Lyle Ashton Harris’s archive offers a queer vision of the 1980s and ’90s.
By Catherine Lord
Lyle remembers Marlon Riggs doing a runway walk in a dazzling white T-shirt with black letters that spelled “UNLEASH THE QUEEN.” Lyle has the photograph to prove it. I have no photograph and no memory of the T-shirt but am nonetheless certain that Marlon wore a black jacket, stood behind a podium, and daringly read a text straight from his laptop screen. Lyle didn’t photograph that performance, and so he doesn’t remember the laptop, or, for that matter, the text, which soon became the widely published “Black Macho Revisited: Reflections of a Snap! Queen.” Lyle remembers Marlon fierce, Marlon fabulous, Marlon laying claim to public space for the young and queer and black at an event for public intellectuals that leaned distinctly away from the arts toward academic discourse. I remember Marlon’s nerve. He had written his talk on the plane and had no way to present it but to read from a screen. I’d never seen a fellow procrastinator pull off that trick. It was 1991. People still used paper. Laptops were heavy. There was no easy way to scroll down a text. Marlon held his laptop in the air and managed, though his hands were a little shaky and so, just at the start, was his voice.
Same event, two performances (at least). Although Lyle and I are just little slices in each other’s archive, Marlon’s performance was a formative moment in our respective and respectful creative lives. It was at the Black Popular Culture conference organized by Michele Wallace and held at the Dia Center for the Arts in SoHo. I punctuate Lyle’s photographic archive as a terrible haircut on a middle-aged white woman in the audience, listening to Kinshasha Conwill, then director of the Studio Museum in Harlem. I was in row ten or so, not back row and not front either, trying to learn—which I did—while being a present but non-colonizing ally. Besides, I’m shy and I wasn’t in the in-group of speakers. Neither Lyle nor I remember exactly what Conwill said, just that she bluntly and boldly addressed some questions and discontents on the relationship between queerness, race, and representation, and that whatever she said caused a buzz of resistance. The year 1991 was a turning point for queer and for black and for mixing up those labels to contest fixed identities with a spectrum of practices, skin hues, ethnicities, and nationalities. We had gone through some of those changes together, Lyle and I. When I met him, around 1987, he had just graduated from Wesleyan and though he’d spent the summer at a well-known photography workshop program in Maine, he wasn’t yet an artist but rather a promising snow queen.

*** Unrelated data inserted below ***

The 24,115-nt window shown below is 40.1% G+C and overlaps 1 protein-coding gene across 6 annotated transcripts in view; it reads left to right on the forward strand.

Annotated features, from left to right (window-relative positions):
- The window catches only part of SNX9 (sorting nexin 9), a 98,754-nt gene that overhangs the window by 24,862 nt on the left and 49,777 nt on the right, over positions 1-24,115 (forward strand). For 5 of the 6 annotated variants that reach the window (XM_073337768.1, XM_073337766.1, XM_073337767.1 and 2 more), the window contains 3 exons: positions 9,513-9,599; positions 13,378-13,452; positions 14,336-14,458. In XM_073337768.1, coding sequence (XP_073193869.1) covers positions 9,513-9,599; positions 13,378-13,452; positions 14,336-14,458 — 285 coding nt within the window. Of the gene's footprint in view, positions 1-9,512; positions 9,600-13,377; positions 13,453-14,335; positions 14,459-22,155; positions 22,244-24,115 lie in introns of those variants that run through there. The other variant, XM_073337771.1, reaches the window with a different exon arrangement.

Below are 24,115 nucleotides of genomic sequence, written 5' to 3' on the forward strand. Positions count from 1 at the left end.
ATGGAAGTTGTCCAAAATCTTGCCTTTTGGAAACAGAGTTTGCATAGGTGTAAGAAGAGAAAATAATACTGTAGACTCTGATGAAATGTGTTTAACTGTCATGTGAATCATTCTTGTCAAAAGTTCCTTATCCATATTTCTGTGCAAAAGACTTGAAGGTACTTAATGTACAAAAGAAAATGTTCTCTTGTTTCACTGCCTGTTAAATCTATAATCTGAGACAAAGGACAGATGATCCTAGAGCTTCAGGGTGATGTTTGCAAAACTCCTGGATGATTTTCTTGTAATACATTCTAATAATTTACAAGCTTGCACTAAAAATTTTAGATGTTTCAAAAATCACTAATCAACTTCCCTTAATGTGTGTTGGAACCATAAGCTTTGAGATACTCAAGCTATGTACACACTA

While everyone else devoted themselves to rocks and the zone system, Lyle stayed in his motel bathroom screwing around with whiteface and a tutu. Those antics alone, I figured, were worth the price of admission to CalArts. As I was the dean then, I saw to it that Lyle was admitted, despite the fact that the photo faculty, then rather conservative in their distaste for anything documentary, and perhaps for young black queens with a mouth on them, was less than enchanted. In his few years as a CalArts student at the end of the 1980s, Lyle created the space he needed. As a young student, any number of clueless comments by white faculty or by other students could have stopped him in his tracks, but Lyle’s photographs show him collaging another world—rigorous in its politics of race and sexuality, insistent that pleasure was the point of the project, and cognizant that sociality was not only the way to get there but in itself a method of working that could be documented. The photographs in Lyle’s archive—which weren’t what Lyle showed faculty as his Work—were a way of offering narrative and representation to the inhabitants of the world he was helping to invent. The snapshots construct a universe of queer and color, of joy and heartbreak, haircuts and T-shirts, meds and books, beds and pets, doorknobs and drinks. Such lists put flesh on gossip, give the backstory that drives and cements subcultures. The photographs and the act of celebrating through photographs are cultural resistance. This is what intellectual history looks like.
Catherine Lord is professor emerita of studio art at the University of California, Irvine. This feature is adapted from the Aperture book Lyle Ashton Harris: Today I Shall Judge Nothing That Occurs.
On Friday, December 15, Lyle Ashton Harris will be joined by an intergenerational group of artists and writers for a night of conversation and performance at the Whitney Museum. Tickets are available to purchase here.